Weekly Insights and Analysis

Doing Development Differently: Report from Manila

April 29, 2015

By Steven Rood

On Monday and Tuesday in Manila, The Asia Foundation, along with Harvard University and the Overseas Development Institute (ODI), and with media partner Devex to get the message out, hosted the second Doing Development Differently forum (DDD). It was the sequel to an event held in Boston last October, which produced a Manifesto signed by over 400 individual development practitioners from bilateral and multilateral donors, NGOs and international organizations, and academia.

The second Doing Development Differently workshop was held in Manila, Philippines. Photo/Karl Grobl

The second Doing Development Differently workshop was held in Manila, Philippines. Photo/Karl Grobl

That first meeting arose from a widespread frustration that overseas development assistance was failing to deliver the development outcomes that practitioners had hoped for. Participants shared a growing sense that the remaining problems of development are complex and full of uncertainty, and that many typical approaches to aid cannot handle complexity and rapidly changing realities. Looking around, organizers thought they had begun to see examples of how to make progress in the face of complexity, and brought together participants who could share those examples.

There was a conscious effort in that forum to spread the word through blogging and short videos of the presentations. The Manifesto was carefully crafted, and a website now hosts the #DifferentDev materials. Communication on this topic continues to flow and gain momentum.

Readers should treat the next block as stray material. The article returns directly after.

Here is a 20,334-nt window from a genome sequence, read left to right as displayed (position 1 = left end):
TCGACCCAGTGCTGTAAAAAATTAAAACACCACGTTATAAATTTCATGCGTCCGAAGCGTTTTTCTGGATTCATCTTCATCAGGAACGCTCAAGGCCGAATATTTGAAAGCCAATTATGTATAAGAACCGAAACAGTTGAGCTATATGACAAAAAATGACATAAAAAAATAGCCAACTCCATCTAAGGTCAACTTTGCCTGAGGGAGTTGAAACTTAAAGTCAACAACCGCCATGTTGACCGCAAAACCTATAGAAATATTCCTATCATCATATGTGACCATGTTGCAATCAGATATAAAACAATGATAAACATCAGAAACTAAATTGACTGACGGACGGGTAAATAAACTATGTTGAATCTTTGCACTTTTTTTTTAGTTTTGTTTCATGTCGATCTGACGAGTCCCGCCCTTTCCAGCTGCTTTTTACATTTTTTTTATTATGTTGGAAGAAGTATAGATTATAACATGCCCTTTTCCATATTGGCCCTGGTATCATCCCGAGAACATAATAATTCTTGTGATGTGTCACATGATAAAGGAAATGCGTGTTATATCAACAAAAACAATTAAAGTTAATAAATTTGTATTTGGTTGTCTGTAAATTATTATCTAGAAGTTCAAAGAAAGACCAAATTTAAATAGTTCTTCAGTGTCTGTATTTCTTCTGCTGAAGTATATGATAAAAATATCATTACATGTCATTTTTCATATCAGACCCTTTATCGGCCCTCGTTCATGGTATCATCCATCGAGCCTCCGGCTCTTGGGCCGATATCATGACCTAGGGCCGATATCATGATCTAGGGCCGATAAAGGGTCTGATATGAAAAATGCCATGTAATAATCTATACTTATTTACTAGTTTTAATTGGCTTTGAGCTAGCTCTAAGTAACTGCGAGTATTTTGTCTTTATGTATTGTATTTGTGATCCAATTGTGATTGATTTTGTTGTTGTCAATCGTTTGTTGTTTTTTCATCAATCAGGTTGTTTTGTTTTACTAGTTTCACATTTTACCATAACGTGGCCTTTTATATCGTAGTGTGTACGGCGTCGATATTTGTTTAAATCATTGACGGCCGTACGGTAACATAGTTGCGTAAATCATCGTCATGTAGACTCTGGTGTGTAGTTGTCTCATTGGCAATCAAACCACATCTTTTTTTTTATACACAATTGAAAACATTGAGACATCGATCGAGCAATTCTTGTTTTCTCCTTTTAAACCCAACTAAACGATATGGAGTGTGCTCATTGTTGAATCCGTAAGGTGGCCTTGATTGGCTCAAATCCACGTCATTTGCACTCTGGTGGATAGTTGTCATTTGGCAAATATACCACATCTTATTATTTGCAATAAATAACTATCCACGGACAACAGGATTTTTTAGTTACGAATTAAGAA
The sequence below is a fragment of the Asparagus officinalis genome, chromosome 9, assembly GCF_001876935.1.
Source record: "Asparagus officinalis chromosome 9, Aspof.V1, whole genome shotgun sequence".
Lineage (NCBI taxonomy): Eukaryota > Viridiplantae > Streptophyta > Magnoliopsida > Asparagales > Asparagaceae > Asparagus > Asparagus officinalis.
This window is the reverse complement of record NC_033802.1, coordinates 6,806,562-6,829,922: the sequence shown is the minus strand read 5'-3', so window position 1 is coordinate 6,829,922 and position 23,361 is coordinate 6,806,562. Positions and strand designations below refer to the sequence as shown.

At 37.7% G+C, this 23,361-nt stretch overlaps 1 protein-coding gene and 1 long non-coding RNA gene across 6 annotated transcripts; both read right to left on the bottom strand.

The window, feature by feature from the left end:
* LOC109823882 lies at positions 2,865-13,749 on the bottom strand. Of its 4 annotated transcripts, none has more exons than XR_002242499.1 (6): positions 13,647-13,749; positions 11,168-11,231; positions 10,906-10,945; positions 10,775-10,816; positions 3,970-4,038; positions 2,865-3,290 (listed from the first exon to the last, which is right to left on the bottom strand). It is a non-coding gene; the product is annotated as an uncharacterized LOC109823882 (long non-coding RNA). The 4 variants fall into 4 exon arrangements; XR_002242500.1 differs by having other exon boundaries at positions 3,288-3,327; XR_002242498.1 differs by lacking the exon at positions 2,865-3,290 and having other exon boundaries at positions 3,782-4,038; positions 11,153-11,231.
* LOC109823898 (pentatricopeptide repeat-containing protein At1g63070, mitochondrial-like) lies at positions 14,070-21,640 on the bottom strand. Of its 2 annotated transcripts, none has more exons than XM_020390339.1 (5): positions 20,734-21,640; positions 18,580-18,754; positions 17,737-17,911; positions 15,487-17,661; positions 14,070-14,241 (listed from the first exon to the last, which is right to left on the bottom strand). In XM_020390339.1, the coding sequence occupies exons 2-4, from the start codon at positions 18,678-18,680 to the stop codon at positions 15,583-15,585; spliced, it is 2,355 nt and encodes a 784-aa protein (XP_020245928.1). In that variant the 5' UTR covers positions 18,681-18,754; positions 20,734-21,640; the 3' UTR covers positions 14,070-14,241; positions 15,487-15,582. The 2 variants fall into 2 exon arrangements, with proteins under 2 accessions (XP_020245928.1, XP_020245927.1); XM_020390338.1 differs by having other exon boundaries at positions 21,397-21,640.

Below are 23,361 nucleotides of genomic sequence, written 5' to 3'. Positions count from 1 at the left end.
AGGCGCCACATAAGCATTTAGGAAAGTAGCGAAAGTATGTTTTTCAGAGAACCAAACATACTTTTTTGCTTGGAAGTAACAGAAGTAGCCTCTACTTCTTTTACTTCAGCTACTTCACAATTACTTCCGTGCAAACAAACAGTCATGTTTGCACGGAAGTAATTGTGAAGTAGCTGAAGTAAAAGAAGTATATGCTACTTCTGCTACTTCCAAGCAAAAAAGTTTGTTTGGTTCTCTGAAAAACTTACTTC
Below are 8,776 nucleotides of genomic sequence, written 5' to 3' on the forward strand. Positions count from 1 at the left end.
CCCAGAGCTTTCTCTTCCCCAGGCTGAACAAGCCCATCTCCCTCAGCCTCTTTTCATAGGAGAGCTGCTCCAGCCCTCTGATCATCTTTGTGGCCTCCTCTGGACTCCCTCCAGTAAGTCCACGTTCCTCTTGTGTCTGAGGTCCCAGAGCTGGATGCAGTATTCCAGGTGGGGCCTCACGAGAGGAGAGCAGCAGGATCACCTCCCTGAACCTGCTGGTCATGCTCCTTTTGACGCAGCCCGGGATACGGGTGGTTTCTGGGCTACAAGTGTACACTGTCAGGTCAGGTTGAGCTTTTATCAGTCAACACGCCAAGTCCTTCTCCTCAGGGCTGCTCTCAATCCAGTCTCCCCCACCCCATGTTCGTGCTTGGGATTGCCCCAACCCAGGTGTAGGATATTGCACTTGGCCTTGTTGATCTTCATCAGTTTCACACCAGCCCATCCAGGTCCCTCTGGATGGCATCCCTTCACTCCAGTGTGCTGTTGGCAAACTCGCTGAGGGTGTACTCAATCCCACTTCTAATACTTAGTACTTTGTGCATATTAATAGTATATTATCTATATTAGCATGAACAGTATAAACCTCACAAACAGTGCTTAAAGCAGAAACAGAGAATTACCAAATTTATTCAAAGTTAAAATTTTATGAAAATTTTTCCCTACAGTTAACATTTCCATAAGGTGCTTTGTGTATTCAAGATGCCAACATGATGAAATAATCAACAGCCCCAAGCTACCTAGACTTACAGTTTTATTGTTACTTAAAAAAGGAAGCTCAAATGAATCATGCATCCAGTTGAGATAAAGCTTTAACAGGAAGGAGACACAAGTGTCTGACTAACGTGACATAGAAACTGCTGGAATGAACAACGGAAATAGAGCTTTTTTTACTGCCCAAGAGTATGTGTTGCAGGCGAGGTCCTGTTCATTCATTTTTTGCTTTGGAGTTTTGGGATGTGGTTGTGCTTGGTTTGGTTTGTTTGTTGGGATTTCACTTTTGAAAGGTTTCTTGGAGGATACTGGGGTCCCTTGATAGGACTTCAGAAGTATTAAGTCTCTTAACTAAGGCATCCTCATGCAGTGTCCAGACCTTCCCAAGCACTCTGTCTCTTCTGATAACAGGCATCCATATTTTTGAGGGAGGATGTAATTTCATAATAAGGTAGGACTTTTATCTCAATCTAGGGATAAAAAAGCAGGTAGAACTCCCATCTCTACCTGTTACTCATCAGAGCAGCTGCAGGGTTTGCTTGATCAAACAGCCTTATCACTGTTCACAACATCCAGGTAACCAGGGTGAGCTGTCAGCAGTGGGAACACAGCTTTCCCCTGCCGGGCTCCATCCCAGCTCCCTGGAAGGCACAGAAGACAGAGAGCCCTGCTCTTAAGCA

The second forum was held in Manila in the belief that meeting “in the field” would allow more practitioners – from the Philippines, Indonesia, Vietnam, Myanmar, etc. – to attend and share experiences both as donors and as implementers. There were 23 articles and blogs cited as background reading, 13 seven-minute presentations, hours of discussion, and the showing of an ODI video about land rights reforms in the Philippines.

Instead of attempting to boil down all this information here, I propose to take up a challenge posed by ODI’s David Booth, who noted that in some of the discussions, the language of the Manifesto was felt to be too broad or imprecise. Different areas of development have different challenges, so it might be worthwhile, in the spirit of letting 1000 flowers bloom, to allow customized versions of the DDD Manifesto.

The Asia Foundation has a long-standing series of efforts to manage conflict in the Philippines, whether at the community level (over resources, or from clan feuds) or at the regional level (with respect to the Moro Islamic Liberation Front and the Moro National Liberation Front). So, with due apologies to the original crafters of the DDD Manifesto, here is Doing Development Differently with Regard to Conflict:

Too many attempts at conflict resolution “are based on weak evidence and normative objectives, and make problematic assumptions regarding the actors and conflict structures involved [and] the conflict resolution strategies employed.” Time horizons are too short, incentives are mischaracterized, local elites and politics are ignored, and evidence of what works is often not systematically collected.

This is because successful conflict resolution is complex: solutions are not simple or obvious; those who would benefit most lack power; those who can make a difference are disengaged; and political barriers are too often overlooked. Many development initiatives fail to address this complexity, promoting irrelevant interventions that will have little impact.